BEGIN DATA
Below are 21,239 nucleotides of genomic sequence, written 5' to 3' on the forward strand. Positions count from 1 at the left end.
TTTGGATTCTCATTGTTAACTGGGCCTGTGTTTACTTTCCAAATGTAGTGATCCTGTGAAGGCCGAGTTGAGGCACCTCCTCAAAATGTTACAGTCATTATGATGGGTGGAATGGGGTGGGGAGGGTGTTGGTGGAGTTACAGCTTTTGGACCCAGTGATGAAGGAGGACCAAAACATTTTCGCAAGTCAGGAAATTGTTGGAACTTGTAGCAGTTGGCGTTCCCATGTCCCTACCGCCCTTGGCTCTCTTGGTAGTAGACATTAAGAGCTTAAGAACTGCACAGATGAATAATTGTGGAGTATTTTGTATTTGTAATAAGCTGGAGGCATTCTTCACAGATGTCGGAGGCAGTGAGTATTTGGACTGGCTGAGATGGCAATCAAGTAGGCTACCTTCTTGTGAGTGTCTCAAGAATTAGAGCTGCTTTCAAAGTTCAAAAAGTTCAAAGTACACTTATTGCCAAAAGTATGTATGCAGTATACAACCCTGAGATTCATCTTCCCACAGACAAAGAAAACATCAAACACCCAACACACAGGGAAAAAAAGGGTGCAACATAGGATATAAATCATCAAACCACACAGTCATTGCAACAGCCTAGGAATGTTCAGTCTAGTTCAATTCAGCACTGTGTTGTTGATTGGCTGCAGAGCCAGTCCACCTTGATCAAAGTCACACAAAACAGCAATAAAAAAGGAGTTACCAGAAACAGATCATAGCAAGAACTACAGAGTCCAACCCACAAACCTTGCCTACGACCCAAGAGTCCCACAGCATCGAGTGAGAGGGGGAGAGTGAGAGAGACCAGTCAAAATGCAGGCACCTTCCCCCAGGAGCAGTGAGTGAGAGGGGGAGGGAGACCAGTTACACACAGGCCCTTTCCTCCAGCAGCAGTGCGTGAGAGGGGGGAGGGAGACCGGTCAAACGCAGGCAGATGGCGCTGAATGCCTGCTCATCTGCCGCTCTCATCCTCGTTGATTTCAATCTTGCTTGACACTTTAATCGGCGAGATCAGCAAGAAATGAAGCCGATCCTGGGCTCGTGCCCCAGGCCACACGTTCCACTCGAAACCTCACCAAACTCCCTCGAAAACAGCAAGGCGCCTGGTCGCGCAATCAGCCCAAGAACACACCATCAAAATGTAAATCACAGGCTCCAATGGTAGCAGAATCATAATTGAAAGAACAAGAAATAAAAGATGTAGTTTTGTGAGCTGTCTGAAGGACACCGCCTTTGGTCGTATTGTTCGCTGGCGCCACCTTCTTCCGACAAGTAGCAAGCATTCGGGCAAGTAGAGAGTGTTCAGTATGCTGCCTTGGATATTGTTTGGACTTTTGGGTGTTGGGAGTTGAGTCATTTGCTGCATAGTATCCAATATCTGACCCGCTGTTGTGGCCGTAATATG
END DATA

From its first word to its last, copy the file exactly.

Below are 21,239 nucleotides of genomic sequence, written 5' to 3' on the forward strand. Positions count from 1 at the left end.
TTTGGATTCTCATTGTTAACTGGGCCTGTGTTTACTTTCCAAATGTAGTGATCCTGTGAAGGCCGAGTTGAGGCACCTCCTCAAAATGTTACAGTCATTATGATGGGTGGAATGGGGTGGGGAGGGTGTTGGTGGAGTTACAGCTTTTGGACCCAGTGATGAAGGAGGACCAAAACATTTTCGCAAGTCAGGAAATTGTTGGAACTTGTAGCAGTTGGCGTTCCCATGTCCCTACCGCCCTTGGCTCTCTTGGTAGTAGACATTAAGAGCTTAAGAACTGCACAGATGAATAATTGTGGAGTATTTTGTATTTGTAATAAGCTGGAGGCATTCTTCACAGATGTCGGAGGCAGTGAGTATTTGGACTGGCTGAGATGGCAATCAAGTAGGCTACCTTCTTGTGAGTGTCTCAAGAATTAGAGCTGCTTTCAAAGTTCAAAAAGTTCAAAGTACACTTATTGCCAAAAGTATGTATGCAGTATACAACCCTGAGATTCATCTTCCCACAGACAAAGAAAACATCAAACACCCAACACACAGGGAAAAAAAGGGTGCAACATAGGATATAAATCATCAAACCACACAGTCATTGCAACAGCCTAGGAATGTTCAGTCTAGTTCAATTCAGCACTGTGTTGTTGATTGGCTGCAGAGCCAGTCCACCTTGATCAAAGTCACACAAAACAGCAATAAAAAAGGAGTTACCAGAAACAGATCATAGCAAGAACTACAGAGTCCAACCCACAAACCTTGCCTACGACCCAAGAGTCCCACAGCATCGAGTGAGAGGGGGAGAGTGAGAGAGACCAGTCAAAATGCAGGCACCTTCCCCCAGGAGCAGTGAGTGAGAGGGGGAGGGAGACCAGTTACACACAGGCCCTTTCCTCCAGCAGCAGTGCGTGAGAGGGGGGAGGGAGACCGGTCAAACGCAGGCAGATGGCGCTGAATGCCTGCTCATCTGCCGCTCTCATCCTCGTTGATTTCAATCTTGCTTGACACTTTAATCGGCGAGATCAGCAAGAAATGAAGCCGATCCTGGGCTCGTGCCCCAGGCCACACGTTCCACTCGAAACCTCACCAAACTCCCTCGAAAACAGCAAGGCGCCTGGTCGCGCAATCAGCCCAAGAACACACCATCAAAATGTAAATCACAGGCTCCAATGGTAGCAGAATCATAATTGAAAGAACAAGAAATAAAAGATGTAGTTTTGTGAGCTGTCTGAAGGACACCGCCTTTGGTCGTATTGTTCGCTGGCGCCACCTTCTTCCGACAAGTAGCAAGCATTCGGGCAAGTAGAGAGTGTTCAGTATGCTGCCTTGGATATTGTTTGGACTTTTGGGTGTTGGGAGTTGAGTCATTTGCTGCATAGTATCCAATATCTGACCCGCTGTTGTGGCCGTAATATG